PILOT lawsuit

New Jersey state declines to mediate in Atlantic County's lawsuit against new casino tax break

Atlantic County Executive Dennis Levinson expressed disappointment at the state's decision.
2022-01-14
United States
Reading time 2:47 min

The state of New Jersey has declined to mediate in Atlantic County’s lawsuit against the new PILOT casino tax break. Superior Court Judge Joseph Marczyk, who said he wanted the parties to go into mediation, had urged the state earlier this month to let him know by January 13 whether it was “agreeable to proceed with mediation.”

The next step in the legal battle over the casino PILOT law, which gives tax relief to Atlantic City’s casinos by removing sports and online gaming revenues from the calculation of their payments in lieu of taxes, is oral arguments on February 8 before Judge Marczyk, Atlantic County Counsel Jim Ferguson said on Thursday, according to The Press of Atlantic City.

“We’re flabbergasted and very dismayed,” Atlantic County Executive Dennis Levinson said Thursday. “We’re going to fight. It is going to cost plenty of money,” he added. “They know they violated our consent order that they signed and agreed to.” He further called the state’s unwillingness to use a neutral mediator “arrogant and incomprehensible.”

The PILOT tax break lowers casino payments to an estimated $110 million from $165 million under the previous law. Atlantic County would receive the same amount in 2022 it received in 2021 -about $17.5 million-, although 2021 payments were based on depressed casino revenues from 2020, amid pandemic-related extended shutdowns.

According to estimates by the state Office of Legislative Services, the county would lose about $4 million a year under the new PILOT law, while Atlantic County claims the annual loss would range between $5 million to $7 million. The bill passed the Assembly and Senate in December, and was shortly after signed by Gov. Phil Murphy. The county sued the state and the governor in an effort to stop it from taking effect.

According to Levinson, the state violated a signed consent order settled in an Atlantic County lawsuit against the original PILOT bill, which was signed into law in 2016. In 2018, the case was settled for specific percentages based on the original PILOT details, to run through 2026. Levinson has said more than $30 million is at stake for county taxpayers over the next five years, reports WPG Talk Radio.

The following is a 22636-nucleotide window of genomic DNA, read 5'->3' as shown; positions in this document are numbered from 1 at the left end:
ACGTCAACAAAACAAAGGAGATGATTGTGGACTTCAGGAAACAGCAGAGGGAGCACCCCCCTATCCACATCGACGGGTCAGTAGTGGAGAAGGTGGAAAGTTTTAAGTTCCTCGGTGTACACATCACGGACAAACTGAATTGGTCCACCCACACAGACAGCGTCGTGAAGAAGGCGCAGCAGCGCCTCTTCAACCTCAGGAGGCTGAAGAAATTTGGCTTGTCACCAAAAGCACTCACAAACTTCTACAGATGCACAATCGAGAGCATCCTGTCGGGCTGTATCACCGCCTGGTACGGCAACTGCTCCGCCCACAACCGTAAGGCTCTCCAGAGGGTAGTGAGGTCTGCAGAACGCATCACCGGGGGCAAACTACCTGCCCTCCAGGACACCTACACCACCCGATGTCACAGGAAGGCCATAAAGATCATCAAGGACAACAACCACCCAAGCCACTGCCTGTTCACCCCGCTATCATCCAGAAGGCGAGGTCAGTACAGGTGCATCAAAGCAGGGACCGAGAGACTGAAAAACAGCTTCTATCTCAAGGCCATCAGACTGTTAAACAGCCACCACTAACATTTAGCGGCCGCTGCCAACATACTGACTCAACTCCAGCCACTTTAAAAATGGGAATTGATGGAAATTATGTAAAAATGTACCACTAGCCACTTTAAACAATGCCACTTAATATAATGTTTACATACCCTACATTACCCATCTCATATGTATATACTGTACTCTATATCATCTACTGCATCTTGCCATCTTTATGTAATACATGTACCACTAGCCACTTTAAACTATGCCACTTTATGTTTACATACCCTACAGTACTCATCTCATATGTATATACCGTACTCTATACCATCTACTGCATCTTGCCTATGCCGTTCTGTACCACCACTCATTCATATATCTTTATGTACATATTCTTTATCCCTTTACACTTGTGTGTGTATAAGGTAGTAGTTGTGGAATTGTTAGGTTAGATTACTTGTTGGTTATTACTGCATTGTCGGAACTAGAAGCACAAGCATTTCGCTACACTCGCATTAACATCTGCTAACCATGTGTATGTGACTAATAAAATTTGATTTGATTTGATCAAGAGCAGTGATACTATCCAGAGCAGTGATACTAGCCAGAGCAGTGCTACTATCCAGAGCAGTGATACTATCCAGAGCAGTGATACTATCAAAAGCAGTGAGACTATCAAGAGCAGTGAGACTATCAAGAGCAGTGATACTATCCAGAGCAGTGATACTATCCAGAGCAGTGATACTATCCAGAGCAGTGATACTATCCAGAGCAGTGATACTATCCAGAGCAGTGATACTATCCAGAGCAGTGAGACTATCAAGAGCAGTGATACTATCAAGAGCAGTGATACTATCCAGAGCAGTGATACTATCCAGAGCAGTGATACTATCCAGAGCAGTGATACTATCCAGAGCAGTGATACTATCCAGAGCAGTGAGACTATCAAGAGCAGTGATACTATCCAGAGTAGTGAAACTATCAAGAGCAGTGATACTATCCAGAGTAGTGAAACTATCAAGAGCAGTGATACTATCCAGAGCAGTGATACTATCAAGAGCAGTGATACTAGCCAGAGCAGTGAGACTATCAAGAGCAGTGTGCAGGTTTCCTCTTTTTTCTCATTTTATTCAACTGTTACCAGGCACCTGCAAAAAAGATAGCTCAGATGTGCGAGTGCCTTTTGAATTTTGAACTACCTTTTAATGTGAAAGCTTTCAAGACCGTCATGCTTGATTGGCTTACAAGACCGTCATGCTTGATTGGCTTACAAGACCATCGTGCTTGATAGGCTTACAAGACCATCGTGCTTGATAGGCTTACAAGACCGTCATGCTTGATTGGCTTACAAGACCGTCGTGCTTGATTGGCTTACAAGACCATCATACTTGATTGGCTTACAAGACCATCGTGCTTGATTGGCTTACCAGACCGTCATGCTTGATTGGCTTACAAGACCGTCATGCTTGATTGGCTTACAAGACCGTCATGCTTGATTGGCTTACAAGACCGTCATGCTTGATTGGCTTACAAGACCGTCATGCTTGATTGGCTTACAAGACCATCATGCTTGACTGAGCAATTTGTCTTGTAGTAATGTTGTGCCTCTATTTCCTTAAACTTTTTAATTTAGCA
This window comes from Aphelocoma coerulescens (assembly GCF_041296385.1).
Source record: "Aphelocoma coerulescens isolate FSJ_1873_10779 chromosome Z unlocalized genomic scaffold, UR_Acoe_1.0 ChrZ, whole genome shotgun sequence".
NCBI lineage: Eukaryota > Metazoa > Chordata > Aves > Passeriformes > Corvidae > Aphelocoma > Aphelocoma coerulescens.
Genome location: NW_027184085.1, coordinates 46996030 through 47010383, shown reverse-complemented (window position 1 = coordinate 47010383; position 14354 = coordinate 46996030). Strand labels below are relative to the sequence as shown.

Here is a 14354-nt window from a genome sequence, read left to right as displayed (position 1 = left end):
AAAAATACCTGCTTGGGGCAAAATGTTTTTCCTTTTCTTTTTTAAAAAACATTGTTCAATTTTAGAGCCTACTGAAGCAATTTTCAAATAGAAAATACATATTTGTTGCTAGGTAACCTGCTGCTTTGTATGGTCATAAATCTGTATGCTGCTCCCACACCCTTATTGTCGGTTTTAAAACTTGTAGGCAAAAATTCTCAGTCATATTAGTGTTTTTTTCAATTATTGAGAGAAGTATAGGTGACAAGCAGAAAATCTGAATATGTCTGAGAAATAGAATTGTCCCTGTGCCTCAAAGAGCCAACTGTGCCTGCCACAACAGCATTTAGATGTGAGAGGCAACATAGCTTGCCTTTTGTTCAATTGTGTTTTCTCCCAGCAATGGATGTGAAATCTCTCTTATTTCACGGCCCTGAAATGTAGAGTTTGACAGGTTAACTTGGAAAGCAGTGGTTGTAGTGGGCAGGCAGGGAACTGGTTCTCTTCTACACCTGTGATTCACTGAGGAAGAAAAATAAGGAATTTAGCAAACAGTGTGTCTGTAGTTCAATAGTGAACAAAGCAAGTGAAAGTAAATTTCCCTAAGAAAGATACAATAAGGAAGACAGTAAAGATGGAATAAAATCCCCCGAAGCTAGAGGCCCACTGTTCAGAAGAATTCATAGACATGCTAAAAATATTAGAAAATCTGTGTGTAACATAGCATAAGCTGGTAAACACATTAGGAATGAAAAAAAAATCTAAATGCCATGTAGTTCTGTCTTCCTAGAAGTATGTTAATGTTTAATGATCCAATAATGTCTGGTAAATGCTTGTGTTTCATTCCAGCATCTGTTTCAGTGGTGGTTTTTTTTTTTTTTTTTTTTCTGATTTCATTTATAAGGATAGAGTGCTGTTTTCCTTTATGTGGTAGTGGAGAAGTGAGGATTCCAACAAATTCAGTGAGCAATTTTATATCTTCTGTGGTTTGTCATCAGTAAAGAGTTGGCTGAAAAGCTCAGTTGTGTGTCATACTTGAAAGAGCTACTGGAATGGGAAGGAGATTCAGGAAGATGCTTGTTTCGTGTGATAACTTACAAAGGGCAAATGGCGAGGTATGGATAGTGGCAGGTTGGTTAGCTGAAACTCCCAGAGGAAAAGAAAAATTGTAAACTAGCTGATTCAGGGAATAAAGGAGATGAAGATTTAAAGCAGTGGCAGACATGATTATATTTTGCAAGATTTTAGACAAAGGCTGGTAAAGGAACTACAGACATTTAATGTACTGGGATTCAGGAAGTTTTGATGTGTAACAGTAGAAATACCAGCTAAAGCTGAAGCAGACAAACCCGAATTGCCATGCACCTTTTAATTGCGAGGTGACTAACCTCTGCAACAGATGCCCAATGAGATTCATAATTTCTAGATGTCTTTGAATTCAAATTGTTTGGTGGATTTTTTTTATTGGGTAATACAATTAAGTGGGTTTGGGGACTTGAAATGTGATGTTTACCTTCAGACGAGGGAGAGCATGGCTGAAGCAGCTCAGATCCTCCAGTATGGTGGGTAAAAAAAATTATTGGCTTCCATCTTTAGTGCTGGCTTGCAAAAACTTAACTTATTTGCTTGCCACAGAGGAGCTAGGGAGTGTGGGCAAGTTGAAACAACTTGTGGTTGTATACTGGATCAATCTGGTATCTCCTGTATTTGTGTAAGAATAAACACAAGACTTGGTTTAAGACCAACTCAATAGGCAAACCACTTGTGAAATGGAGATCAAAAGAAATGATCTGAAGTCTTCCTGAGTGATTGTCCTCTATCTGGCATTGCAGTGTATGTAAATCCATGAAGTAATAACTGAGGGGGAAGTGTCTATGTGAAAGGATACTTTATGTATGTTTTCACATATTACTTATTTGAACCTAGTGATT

“At no time throughout this process, including the writing of the bill, its movement through the state Legislature and its signing by the governor, has anyone from the state, the casinos or Atlantic City picked up the phone to discuss this issue with me or anyone affiliated with county government and we are a primary stakeholder in this issue,” lamented Levinson.

The Atlantic County Executive further questioned that the new legislation was “rushed through” without any discussion, and said that its need was unclear. “I would ask the public to consider why the state does not see fit to mediate and settle this dispute without costing our taxpayers even more time and money to return to court,” he added.



Former state Senate President Steve Sweeney sponsored the bill.

The new PILOT law was the source of much controversy throughout the last weeks of 2021. The legislation was sponsored by former state Senate President Steve Sweeney, who said four casinos would close if it did not pass, a claim that was heavily contested by opponents of the bill as no proof of the assertion was subsequently provided.

The Casino Association of New Jersey, along with the main casino workers’ union in the state, both also supported the legislation. They claimed the legislation would protect thousands of jobs and provide market stability.

Opponents of the bill said no proper evidence of casinos closing without a passage was provided, as no casino publicly made that claim. Moreover, it was argued that revenue figures show casinos are not only recovering from 2020 but also doing better when compared to the pre-pandemic year of 2019.

Then-Assemblyman John Armato, D-Atlantic, the original sponsor of the Assembly version of the bill, took his name off it after the November election and voted against it on the Assembly floor. Meanwhile, Assemblyman Vince Mazzeo, D-Atlantic, said he was “unable” to gather enough information on why the legislation was needed.

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